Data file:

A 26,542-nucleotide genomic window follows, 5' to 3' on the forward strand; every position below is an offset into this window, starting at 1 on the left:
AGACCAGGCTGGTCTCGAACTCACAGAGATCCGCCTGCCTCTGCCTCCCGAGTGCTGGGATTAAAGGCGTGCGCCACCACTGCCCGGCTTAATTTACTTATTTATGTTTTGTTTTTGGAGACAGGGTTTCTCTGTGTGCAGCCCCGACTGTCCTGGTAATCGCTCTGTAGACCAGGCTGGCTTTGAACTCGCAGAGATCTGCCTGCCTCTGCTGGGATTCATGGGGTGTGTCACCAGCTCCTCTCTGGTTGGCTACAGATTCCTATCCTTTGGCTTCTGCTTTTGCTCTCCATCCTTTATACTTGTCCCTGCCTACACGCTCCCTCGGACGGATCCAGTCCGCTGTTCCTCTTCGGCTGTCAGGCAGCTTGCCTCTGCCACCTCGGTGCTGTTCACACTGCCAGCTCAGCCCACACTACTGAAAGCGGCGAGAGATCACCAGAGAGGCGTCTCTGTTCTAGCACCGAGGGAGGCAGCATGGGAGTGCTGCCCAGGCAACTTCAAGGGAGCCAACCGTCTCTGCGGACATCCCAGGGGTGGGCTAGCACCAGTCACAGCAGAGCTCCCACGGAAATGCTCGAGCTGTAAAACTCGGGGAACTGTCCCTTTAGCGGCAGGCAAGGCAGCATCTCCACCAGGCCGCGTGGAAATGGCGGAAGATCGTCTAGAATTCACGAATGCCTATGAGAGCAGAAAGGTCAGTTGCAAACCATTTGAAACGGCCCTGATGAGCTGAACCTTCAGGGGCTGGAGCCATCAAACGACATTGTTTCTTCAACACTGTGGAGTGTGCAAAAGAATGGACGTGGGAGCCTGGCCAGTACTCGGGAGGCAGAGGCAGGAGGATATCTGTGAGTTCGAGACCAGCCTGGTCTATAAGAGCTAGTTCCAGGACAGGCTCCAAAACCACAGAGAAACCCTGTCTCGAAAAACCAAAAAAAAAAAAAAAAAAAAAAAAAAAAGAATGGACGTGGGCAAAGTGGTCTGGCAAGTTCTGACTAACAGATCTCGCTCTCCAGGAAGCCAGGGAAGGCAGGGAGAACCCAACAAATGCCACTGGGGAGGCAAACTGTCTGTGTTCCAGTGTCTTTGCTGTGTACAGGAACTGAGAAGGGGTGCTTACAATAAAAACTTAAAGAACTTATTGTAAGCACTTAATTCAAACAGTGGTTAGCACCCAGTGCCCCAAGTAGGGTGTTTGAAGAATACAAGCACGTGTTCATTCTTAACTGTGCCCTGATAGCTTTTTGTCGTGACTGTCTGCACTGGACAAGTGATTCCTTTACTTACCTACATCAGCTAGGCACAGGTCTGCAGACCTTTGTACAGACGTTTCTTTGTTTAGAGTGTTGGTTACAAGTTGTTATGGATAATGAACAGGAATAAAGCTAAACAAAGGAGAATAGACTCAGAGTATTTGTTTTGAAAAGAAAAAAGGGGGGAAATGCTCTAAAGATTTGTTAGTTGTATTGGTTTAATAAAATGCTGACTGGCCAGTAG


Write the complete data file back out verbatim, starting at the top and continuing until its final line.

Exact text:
A 26,542-nucleotide genomic window follows, 5' to 3' on the forward strand; every position below is an offset into this window, starting at 1 on the left:
AGACCAGGCTGGTCTCGAACTCACAGAGATCCGCCTGCCTCTGCCTCCCGAGTGCTGGGATTAAAGGCGTGCGCCACCACTGCCCGGCTTAATTTACTTATTTATGTTTTGTTTTTGGAGACAGGGTTTCTCTGTGTGCAGCCCCGACTGTCCTGGTAATCGCTCTGTAGACCAGGCTGGCTTTGAACTCGCAGAGATCTGCCTGCCTCTGCTGGGATTCATGGGGTGTGTCACCAGCTCCTCTCTGGTTGGCTACAGATTCCTATCCTTTGGCTTCTGCTTTTGCTCTCCATCCTTTATACTTGTCCCTGCCTACACGCTCCCTCGGACGGATCCAGTCCGCTGTTCCTCTTCGGCTGTCAGGCAGCTTGCCTCTGCCACCTCGGTGCTGTTCACACTGCCAGCTCAGCCCACACTACTGAAAGCGGCGAGAGATCACCAGAGAGGCGTCTCTGTTCTAGCACCGAGGGAGGCAGCATGGGAGTGCTGCCCAGGCAACTTCAAGGGAGCCAACCGTCTCTGCGGACATCCCAGGGGTGGGCTAGCACCAGTCACAGCAGAGCTCCCACGGAAATGCTCGAGCTGTAAAACTCGGGGAACTGTCCCTTTAGCGGCAGGCAAGGCAGCATCTCCACCAGGCCGCGTGGAAATGGCGGAAGATCGTCTAGAATTCACGAATGCCTATGAGAGCAGAAAGGTCAGTTGCAAACCATTTGAAACGGCCCTGATGAGCTGAACCTTCAGGGGCTGGAGCCATCAAACGACATTGTTTCTTCAACACTGTGGAGTGTGCAAAAGAATGGACGTGGGAGCCTGGCCAGTACTCGGGAGGCAGAGGCAGGAGGATATCTGTGAGTTCGAGACCAGCCTGGTCTATAAGAGCTAGTTCCAGGACAGGCTCCAAAACCACAGAGAAACCCTGTCTCGAAAAACCAAAAAAAAAAAAAAAAAAAAAAAAAAAAGAATGGACGTGGGCAAAGTGGTCTGGCAAGTTCTGACTAACAGATCTCGCTCTCCAGGAAGCCAGGGAAGGCAGGGAGAACCCAACAAATGCCACTGGGGAGGCAAACTGTCTGTGTTCCAGTGTCTTTGCTGTGTACAGGAACTGAGAAGGGGTGCTTACAATAAAAACTTAAAGAACTTATTGTAAGCACTTAATTCAAACAGTGGTTAGCACCCAGTGCCCCAAGTAGGGTGTTTGAAGAATACAAGCACGTGTTCATTCTTAACTGTGCCCTGATAGCTTTTTGTCGTGACTGTCTGCACTGGACAAGTGATTCCTTTACTTACCTACATCAGCTAGGCACAGGTCTGCAGACCTTTGTACAGACGTTTCTTTGTTTAGAGTGTTGGTTACAAGTTGTTATGGATAATGAACAGGAATAAAGCTAAACAAAGGAGAATAGACTCAGAGTATTTGTTTTGAAAAGAAAAAAGGGGGGAAATGCTCTAAAGATTTGTTAGTTGTATTGGTTTAATAAAATGCTGACTGGCCAGTAG